We wrote about some scams we encounters and precautions you should take in our article on visiting Marrakech’s souks.


Marrakech Djemaa El Fna
The vibrance and chaos in Marrakech can be daunting


  • Outrageous cost of living in Switzerland and Scandinavia

    Now we’ve been to our fair share of affordable and expensive countries. And I know exactly why a pizza in London costs more than the exact same pizza in Siem Reap. The developed world has more amenities to offer to the average tourists, real estate prices are high, and labour costs a lot more. Despite this, there are some countries in the world which are just too expensive – expensive enough to dampen the fun of travelling around in that country. Switzerland is one such country – it physically hurts me to pay €12 for a cold stodgy sandwich in a supermarket in the Swiss Alps.

    Here are a couple of ways in which you can cut down costs in these areas:

    1. Rent a reasonable chalet in Switzerland instead of staying in a traditional hotel.
    2. Choose a road trip in Bavaria instead of the Swiss Alps. It’s as scenic but costs half as much.
    3. Choose an all-inclusive cruise in Norway instead of exploring individual cities by train or car and eating out at every meal.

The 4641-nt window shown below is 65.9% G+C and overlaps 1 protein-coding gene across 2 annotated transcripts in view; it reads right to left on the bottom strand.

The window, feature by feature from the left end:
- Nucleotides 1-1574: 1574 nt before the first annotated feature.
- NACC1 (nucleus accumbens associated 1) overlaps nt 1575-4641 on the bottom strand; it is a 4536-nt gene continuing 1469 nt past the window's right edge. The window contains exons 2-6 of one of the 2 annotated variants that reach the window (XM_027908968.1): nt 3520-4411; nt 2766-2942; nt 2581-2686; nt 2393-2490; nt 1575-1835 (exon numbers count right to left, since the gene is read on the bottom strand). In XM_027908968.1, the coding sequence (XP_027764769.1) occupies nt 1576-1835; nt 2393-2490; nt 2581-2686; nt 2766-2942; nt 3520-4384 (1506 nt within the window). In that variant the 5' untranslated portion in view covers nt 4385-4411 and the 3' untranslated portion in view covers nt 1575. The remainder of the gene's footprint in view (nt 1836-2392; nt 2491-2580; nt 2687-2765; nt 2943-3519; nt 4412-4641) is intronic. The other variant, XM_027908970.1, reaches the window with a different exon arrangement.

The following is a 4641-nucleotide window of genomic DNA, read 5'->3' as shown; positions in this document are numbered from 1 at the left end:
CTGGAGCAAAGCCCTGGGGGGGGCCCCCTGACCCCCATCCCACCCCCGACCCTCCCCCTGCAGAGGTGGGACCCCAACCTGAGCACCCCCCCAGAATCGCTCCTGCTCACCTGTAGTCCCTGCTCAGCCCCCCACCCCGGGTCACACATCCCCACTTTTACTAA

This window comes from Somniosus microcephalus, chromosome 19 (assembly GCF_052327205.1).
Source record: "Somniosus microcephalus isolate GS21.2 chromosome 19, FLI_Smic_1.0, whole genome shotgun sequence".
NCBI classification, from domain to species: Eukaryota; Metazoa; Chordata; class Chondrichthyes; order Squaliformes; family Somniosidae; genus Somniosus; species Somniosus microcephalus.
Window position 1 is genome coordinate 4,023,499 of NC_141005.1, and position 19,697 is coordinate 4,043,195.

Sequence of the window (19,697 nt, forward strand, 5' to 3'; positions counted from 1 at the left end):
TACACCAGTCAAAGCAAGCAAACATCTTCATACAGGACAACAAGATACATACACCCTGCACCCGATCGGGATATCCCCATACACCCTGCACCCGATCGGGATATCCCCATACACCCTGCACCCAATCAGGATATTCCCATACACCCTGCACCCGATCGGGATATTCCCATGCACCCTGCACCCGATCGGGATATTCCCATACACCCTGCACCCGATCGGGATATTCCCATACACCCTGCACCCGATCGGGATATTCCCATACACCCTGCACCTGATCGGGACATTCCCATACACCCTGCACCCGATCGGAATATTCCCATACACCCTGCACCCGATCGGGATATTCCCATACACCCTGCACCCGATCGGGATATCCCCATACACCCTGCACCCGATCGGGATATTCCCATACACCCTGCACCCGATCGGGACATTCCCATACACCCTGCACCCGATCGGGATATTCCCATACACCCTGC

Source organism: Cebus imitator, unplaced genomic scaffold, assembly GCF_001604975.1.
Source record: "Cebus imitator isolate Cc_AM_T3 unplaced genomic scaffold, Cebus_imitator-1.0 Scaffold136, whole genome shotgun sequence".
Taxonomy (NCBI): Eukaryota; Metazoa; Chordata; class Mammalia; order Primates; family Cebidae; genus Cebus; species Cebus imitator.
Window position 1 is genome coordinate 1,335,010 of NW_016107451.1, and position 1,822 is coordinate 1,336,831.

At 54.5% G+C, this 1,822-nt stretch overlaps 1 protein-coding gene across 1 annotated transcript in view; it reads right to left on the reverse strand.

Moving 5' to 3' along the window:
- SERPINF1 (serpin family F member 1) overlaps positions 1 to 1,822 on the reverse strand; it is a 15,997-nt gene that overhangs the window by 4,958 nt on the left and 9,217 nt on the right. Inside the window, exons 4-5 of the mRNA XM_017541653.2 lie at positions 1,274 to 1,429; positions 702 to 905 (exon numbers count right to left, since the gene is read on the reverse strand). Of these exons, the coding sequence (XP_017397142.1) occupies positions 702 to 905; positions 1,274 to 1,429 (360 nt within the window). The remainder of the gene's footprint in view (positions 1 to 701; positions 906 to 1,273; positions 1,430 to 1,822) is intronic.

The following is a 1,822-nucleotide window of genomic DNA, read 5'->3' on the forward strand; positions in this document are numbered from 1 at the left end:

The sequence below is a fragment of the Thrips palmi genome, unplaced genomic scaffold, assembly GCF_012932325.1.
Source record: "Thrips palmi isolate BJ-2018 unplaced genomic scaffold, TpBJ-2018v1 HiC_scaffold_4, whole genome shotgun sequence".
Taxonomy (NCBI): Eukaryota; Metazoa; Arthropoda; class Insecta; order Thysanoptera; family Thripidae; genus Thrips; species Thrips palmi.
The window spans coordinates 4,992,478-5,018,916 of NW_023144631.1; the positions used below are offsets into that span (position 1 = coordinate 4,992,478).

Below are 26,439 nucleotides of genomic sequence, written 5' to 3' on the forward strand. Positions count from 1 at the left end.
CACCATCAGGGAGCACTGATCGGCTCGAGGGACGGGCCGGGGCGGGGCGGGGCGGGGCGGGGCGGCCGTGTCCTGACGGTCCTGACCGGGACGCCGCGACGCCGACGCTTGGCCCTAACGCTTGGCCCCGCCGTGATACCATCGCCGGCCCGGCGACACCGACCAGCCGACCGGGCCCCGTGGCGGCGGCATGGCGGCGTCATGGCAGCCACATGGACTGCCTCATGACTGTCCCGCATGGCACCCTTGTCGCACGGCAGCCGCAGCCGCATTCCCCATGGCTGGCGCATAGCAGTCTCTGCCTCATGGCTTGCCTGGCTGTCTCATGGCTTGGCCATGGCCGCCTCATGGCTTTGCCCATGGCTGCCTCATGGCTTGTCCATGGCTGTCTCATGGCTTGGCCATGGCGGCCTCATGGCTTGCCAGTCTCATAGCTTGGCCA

Swirzerland can be very expensive - visit Bavaria instead!
Switzerland can be very expensive – visit Bavaria for an equally scenic, but much cheaper, trip


  • Casual Sexism in India and Fiji

    I think it’s no secret – as I’ve said before, Vid and I are vociferous feminists. And we think everyone should be. It’s the twenty first century – shouldn’t equality between sexes be the norm?

    Unfortunately it isn’t. And this riles us. We get REALLY irked when we encounter sexist practices engrained in daily life while travelling in countries such as India and Fiji (the list of countries doesn’t end there!). Casual subjugation is evident in the locals’ way of life in both countries. For example – men sit in first row and women in the second row during the sacred Kava ceremony in Fiji. Similarly in many parts of India, it’s considered the woman’s duty to cook and tend to the family. Even the most educated families hanker for boys to be born in the family and the rate of female foeticide is very high, especially in rural areas. A lot of women don’t have the independence of choosing careers, dating people of their choice, mingling with men, or expressing opinions in public gatherings.

    We end up having a lot of heated debates every time we encounter casual or regimented sexism while travelling – we’re hoping we’ve converted a few people along the way. Go equality 🙂


Here’s another way you can address this issue while travelling – just educate, as much and as frequently, as you can